Pope Francis and the reformation of Rome

Five-years into his Papacy, Pope Francis has likened reforming Rome to “cleaning the Sphinx of Egypt with a toothbrush”. Pope Francis’ remarks, which were made earlier this year amidst the splendour of Clementina Hall, were greeted with stone-faced seriousness by the gathered crowd.

Five years of Francis

This year, the Catholic Church celebrated the fifth anniversary of the evening the conclave of 115 cardinal electors sent a cloud of white smoke out of the Sistine Chapel to announce Habemus Papam, or “we have a Pope”. The act signaled the election of Argentinian Jesuit Jorge Mario Bergoglio to the papacy. He then took the moniker Pope Francis as his Papal name.

Pope Francis’ energetic charisma was notable right from the start. His vibrancy stood in stark contrast to his predecessor, Pope Benedict XVI. His vitality, his hunger for change and reformation was also evident.

Radical reformation in the Catholic Church

Upon his election, Pope Francis immediately brought attention to some previously hotly contested and taboo subjects within the Catholic Church.

As a new pope, he addressed everything from how the Church handles Holy Communion for divorced Catholics to the Church’s response to same-sex couples. The notably liberal pope also publicly acknowledged climate change. His encyclical Laudato Si: On Care for Our Common Home serves as an appeal to “every person living on this planet” for an inclusive and ongoing dialogue about how humanity is impacting the planet on which we live.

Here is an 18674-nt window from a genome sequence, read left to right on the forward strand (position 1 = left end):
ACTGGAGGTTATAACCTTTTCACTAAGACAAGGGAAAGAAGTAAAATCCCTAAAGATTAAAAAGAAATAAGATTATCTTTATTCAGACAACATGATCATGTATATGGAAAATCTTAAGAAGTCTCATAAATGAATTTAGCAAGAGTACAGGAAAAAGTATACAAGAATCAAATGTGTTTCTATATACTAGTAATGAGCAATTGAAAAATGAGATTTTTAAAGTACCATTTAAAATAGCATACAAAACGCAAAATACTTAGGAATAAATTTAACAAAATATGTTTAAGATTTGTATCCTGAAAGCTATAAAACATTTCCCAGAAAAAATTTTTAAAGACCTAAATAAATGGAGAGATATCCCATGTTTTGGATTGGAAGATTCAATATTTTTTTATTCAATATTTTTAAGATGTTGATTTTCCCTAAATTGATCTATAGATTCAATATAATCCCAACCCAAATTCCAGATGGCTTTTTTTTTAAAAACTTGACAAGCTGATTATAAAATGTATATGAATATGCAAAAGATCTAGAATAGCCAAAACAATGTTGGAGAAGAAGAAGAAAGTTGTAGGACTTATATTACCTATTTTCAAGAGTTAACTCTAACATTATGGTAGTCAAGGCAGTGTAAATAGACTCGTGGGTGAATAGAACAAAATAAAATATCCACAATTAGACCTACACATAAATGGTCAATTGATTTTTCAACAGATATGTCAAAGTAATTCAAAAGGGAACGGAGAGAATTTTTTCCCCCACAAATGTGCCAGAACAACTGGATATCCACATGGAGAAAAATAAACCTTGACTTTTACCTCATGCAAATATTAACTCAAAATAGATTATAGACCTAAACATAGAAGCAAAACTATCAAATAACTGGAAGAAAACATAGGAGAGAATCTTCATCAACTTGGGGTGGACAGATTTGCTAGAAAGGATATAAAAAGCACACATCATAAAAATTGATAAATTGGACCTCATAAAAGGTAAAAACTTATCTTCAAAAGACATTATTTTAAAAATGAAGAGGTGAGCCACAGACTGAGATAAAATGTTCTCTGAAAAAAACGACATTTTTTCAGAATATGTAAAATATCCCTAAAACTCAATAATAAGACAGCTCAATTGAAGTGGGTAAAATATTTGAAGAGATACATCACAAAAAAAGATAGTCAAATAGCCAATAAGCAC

Pope Francis’ reformation plan also included actions which aimed to dilute the influence of Italian cardinals who made up the highest echelons of the Church’s hierarchy. Under his reformation plan, departments within the Church which had remained unchanged for centuries were targets for streamlining and modernisation.

Pope Francis’ papacy has been marked by a number of positive and well-received moments, including his visit to the Greek island of Lesbos in order to witness, first-hand, the plight of the Muslim refugees there who are seeking asylum within Europe. Another celebrated act was when he brazenly gave Donald Trump a climate change manifesto as a gift.

Resistance to change

While Pope Francis’ plan for change came as a breath of fresh air for many, others dug in and stood in staunch opposition to the Pope’s push for change and reform. In the Pope’s Christmas message, he called out those he described as “traitors of trust”. This was interpreted as many to be a concession that his push for reform has run into insurmountable opposition.

According to Massimo Franco, a well-respected Vatican commentator, Pope Francis’ bid for change and “revolutionary appeal” has likely hit a dead end.

Speaking at a briefing at Chatham House in London, Franco surmised that Pope Francis’ comments about the bureaucracy within the Vatican in which he made mention of its “cliques and plots”, were likely indicative of Pope Francis’ powerlessness, if not a resignation to failure.

“We live with a sort of rosy picture of this papacy because his popularity is like a bubble in which all the problems of the church are veiled or even hidden,” Franco said. “But in the Vatican - and the Church the world over - problems are huge and this pontificate has not been able to solve them.”

Pope Francis comes under fire